Perhaps you ran a Kickstarter campaign… and it didn’t hit its goal. Well good luck trying to find the project page in Google search. Kickstarter seems to be actively sweeping failure under the rug.
Spend more than a few minutes poking around, and you’ll realize that Kickstarter’s front page and Discover pages are clearly built to highlight projects that are currently seeking funding, or have already been successfully funded.
From a business perspective, this makes total sense. Kickstarter’s business model is built on taking a 5% cut of successful campaigns. Showing failures isn’t in their interest.
First, failed projects aren’t actionable. No one can back a project that’s already missed its funding goal.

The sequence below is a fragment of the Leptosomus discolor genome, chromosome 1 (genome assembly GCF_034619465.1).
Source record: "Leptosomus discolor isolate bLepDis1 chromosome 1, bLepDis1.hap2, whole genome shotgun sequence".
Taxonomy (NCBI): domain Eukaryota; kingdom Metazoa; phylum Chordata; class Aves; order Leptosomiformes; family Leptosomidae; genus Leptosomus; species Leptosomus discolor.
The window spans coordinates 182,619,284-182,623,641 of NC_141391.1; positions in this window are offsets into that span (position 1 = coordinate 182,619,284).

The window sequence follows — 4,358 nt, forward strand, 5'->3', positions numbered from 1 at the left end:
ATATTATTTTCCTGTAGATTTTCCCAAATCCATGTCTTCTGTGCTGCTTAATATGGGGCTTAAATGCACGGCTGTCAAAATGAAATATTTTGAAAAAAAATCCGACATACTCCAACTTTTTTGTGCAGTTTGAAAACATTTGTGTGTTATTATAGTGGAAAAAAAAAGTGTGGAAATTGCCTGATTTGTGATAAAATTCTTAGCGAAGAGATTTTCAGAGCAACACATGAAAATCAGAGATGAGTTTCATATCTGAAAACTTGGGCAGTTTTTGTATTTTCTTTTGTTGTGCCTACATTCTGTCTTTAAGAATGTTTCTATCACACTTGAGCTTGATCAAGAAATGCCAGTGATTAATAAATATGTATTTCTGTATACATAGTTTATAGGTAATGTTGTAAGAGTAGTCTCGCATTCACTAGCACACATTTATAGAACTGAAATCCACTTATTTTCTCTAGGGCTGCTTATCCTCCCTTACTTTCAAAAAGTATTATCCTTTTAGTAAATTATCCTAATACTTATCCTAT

Second, failed projects look bad. If you’re trying to convince the world that anyone can crowdfund anything, it doesn’t help to remind people that 56% of Kickstarter projects fail to meet their funding goal.
When I first noticed that Kickstarter’s web interface wasn’t showing me any failures, I wanted to be sure. To confirm my suspicions, I wrote a scraper (using the excellent Scrapy framework) designed to browse through Kickstarter’s Discover pages, extracting project details from every single campaign page it could find.
The result: 27,399 projects1. Every single project my scraper could find was either successful or in progress.
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